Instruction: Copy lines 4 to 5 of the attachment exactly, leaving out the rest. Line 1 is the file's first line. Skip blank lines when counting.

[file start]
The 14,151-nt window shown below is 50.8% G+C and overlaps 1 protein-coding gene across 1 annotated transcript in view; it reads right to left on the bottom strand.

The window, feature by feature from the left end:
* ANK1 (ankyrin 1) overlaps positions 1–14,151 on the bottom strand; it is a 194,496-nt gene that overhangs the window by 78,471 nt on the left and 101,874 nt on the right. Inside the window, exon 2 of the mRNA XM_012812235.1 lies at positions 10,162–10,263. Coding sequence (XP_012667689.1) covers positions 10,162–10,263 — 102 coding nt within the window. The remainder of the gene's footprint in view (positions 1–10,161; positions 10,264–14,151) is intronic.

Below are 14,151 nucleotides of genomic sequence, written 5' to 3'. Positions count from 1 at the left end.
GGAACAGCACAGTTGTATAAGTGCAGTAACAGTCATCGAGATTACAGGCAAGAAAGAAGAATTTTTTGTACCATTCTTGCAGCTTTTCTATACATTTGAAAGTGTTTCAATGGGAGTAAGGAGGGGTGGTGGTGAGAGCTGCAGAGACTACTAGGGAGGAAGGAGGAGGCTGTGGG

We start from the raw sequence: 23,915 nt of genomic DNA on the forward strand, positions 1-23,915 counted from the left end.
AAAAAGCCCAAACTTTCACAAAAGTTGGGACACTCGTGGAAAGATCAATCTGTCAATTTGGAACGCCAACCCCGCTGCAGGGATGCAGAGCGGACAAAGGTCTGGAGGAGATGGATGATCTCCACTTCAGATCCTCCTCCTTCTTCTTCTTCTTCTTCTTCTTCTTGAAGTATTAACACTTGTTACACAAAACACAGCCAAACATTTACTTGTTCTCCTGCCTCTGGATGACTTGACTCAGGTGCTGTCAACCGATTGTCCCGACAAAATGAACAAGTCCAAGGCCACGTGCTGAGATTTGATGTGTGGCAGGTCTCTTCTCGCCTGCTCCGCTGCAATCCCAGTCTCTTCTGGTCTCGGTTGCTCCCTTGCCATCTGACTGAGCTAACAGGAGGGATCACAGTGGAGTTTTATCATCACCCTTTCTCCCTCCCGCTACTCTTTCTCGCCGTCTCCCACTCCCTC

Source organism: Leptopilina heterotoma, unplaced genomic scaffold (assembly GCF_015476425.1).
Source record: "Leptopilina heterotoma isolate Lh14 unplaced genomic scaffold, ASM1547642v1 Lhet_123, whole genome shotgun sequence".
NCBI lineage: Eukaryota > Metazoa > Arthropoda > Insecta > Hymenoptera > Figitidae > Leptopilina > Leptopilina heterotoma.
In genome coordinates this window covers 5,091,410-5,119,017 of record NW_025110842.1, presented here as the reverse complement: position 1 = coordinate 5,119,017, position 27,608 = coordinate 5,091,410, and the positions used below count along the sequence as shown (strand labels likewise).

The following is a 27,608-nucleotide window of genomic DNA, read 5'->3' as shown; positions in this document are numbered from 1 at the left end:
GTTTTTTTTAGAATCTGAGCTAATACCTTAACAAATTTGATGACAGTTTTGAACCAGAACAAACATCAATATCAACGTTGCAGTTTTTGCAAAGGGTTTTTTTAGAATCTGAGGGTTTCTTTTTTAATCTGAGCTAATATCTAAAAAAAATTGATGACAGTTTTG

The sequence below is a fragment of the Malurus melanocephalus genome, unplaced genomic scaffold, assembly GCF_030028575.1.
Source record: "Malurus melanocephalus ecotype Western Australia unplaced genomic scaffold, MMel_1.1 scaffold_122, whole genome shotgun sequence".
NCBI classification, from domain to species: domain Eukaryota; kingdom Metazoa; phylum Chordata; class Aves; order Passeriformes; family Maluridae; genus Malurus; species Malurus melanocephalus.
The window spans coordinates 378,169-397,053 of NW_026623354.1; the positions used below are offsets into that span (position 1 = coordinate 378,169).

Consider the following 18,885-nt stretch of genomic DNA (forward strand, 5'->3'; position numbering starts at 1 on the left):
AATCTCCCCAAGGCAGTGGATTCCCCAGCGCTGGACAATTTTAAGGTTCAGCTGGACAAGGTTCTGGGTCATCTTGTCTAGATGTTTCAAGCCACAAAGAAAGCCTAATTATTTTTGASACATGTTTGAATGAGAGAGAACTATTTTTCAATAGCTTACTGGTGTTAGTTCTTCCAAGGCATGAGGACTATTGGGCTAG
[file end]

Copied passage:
Below are 14,151 nucleotides of genomic sequence, written 5' to 3'. Positions count from 1 at the left end.
GGAACAGCACAGTTGTATAAGTGCAGTAACAGTCATCGAGATTACAGGCAAGAAAGAAGAATTTTTTGTACCATTCTTGCAGCTTTTCTATACATTTGAAAGTGTTTCAATGGGAGTAAGGAGGGGTGGTGGTGAGAGCTGCAGAGACTACTAGGGAGGAAGGAGGAGGCTGTGGG